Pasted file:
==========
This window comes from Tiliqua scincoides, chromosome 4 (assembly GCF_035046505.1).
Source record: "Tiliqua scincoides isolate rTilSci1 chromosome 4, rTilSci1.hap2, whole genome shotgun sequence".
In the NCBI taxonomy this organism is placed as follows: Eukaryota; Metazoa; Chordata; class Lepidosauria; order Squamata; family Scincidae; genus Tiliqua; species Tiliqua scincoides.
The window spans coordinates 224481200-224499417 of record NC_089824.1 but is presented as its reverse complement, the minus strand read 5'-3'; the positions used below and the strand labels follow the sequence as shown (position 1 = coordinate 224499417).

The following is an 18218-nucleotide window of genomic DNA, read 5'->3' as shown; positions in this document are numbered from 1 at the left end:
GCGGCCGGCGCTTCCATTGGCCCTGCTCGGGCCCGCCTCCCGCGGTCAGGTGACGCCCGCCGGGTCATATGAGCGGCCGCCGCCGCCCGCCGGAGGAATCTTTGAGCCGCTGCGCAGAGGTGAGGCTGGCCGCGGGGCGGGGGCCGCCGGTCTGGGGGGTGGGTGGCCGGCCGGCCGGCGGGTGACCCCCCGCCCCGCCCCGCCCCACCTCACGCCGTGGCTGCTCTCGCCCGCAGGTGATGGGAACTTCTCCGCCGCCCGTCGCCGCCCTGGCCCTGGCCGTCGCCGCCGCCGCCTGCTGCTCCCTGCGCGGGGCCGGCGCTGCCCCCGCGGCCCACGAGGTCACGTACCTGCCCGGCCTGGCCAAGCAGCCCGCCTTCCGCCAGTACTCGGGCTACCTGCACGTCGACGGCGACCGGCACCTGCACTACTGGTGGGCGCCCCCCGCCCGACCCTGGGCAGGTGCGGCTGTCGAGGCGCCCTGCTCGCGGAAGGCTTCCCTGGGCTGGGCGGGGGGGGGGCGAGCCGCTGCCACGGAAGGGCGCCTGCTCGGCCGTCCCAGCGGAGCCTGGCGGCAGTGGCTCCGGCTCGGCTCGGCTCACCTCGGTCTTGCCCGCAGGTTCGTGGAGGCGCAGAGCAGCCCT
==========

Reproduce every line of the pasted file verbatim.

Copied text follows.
This window comes from Tiliqua scincoides, chromosome 4 (assembly GCF_035046505.1).
Source record: "Tiliqua scincoides isolate rTilSci1 chromosome 4, rTilSci1.hap2, whole genome shotgun sequence".
In the NCBI taxonomy this organism is placed as follows: Eukaryota; Metazoa; Chordata; class Lepidosauria; order Squamata; family Scincidae; genus Tiliqua; species Tiliqua scincoides.
The window spans coordinates 224481200-224499417 of record NC_089824.1 but is presented as its reverse complement, the minus strand read 5'-3'; the positions used below and the strand labels follow the sequence as shown (position 1 = coordinate 224499417).

The following is an 18218-nucleotide window of genomic DNA, read 5'->3' as shown; positions in this document are numbered from 1 at the left end:
GCGGCCGGCGCTTCCATTGGCCCTGCTCGGGCCCGCCTCCCGCGGTCAGGTGACGCCCGCCGGGTCATATGAGCGGCCGCCGCCGCCCGCCGGAGGAATCTTTGAGCCGCTGCGCAGAGGTGAGGCTGGCCGCGGGGCGGGGGCCGCCGGTCTGGGGGGTGGGTGGCCGGCCGGCCGGCGGGTGACCCCCCGCCCCGCCCCGCCCCACCTCACGCCGTGGCTGCTCTCGCCCGCAGGTGATGGGAACTTCTCCGCCGCCCGTCGCCGCCCTGGCCCTGGCCGTCGCCGCCGCCGCCTGCTGCTCCCTGCGCGGGGCCGGCGCTGCCCCCGCGGCCCACGAGGTCACGTACCTGCCCGGCCTGGCCAAGCAGCCCGCCTTCCGCCAGTACTCGGGCTACCTGCACGTCGACGGCGACCGGCACCTGCACTACTGGTGGGCGCCCCCCGCCCGACCCTGGGCAGGTGCGGCTGTCGAGGCGCCCTGCTCGCGGAAGGCTTCCCTGGGCTGGGCGGGGGGGGGGCGAGCCGCTGCCACGGAAGGGCGCCTGCTCGGCCGTCCCAGCGGAGCCTGGCGGCAGTGGCTCCGGCTCGGCTCGGCTCACCTCGGTCTTGCCCGCAGGTTCGTGGAGGCGCAGAGCAGCCCT